It’s a festival. This two day gathering of Carolinians of Lebanese ancestry included dancing, food, musical performances, speeches (many of them glorifying their new homeland) and even a mock sword duel. For many mahrajan attendees, the event was a way to stay connected to the culture they had left behind when they immigrated to North and South Carolina at the turn of the 20th century. From early days as peddlers, the Lebanese moved on to become proprietors of dry goods stores, clothing stores, and restaurants in such towns as Wilmington, Goldsboro, New Bern and Salisbury. And over time, these immigrants became woven into the fabric of North Carolina, filling seats in local and state government, running major businesses and contributing to such professions as medicine, dentistry, and law. In more recent times, immigrants have continued to arrive from Lebanon, escaping the hardship created by that country’s 15-year civil war and its aftermath.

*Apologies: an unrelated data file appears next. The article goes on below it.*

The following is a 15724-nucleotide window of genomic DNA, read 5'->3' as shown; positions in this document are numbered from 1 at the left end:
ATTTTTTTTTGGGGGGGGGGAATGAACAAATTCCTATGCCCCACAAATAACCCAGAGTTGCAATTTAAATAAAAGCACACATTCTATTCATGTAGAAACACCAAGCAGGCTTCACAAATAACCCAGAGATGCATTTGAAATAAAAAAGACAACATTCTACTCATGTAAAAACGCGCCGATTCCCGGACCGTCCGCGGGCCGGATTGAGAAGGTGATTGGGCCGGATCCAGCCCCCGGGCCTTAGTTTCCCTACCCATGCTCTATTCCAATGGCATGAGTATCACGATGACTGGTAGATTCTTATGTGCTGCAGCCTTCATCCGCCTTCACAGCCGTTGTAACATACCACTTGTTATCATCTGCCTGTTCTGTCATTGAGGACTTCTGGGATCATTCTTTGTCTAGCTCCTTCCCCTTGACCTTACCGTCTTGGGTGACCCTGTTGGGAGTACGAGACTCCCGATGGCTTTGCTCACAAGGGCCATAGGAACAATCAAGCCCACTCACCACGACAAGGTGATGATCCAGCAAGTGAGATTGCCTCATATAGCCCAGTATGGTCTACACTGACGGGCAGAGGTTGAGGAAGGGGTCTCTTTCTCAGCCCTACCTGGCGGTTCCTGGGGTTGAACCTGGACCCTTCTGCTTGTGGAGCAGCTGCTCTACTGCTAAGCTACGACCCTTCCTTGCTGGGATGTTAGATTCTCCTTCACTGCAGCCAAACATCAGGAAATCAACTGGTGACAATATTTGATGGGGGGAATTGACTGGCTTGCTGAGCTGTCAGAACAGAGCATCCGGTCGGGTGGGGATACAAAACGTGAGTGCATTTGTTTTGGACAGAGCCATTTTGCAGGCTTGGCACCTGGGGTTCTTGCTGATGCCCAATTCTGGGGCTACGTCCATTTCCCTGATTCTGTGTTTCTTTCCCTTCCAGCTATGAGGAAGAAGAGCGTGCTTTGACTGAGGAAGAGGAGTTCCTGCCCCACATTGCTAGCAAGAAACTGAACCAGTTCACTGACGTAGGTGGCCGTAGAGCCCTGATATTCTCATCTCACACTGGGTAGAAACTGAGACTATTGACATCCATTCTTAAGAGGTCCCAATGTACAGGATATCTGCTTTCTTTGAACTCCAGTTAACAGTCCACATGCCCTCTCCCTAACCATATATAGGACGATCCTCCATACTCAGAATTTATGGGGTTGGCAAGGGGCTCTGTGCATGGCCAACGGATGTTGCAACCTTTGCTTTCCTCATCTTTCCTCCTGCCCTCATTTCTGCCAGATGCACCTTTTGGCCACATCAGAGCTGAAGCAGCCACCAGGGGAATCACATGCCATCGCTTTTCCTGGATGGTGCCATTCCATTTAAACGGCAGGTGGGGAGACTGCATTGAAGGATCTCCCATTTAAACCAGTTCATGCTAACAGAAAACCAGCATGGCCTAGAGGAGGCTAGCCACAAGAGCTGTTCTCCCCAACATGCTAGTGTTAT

North Carolina State University historian Akram Khater is leading a multi-year effort to document both the old and new arrivals from Lebanon. He’ll be interviewing Tar Heels of Lebanese descent; gathering their photos, letters and other mementos; building a digital library of these items; and producing a documentary film. Right now he’s seeking contributions and people to interview.
Full disclosure, as an undergraduate at UNC I interviewed some of the early Lebanese settlers and their descendants for a paper. That paper and the mahrajan program are in our collection (Thanks to a cooperative effort involving the University Library and the Internet Archive, you can actually leaf through the entire program).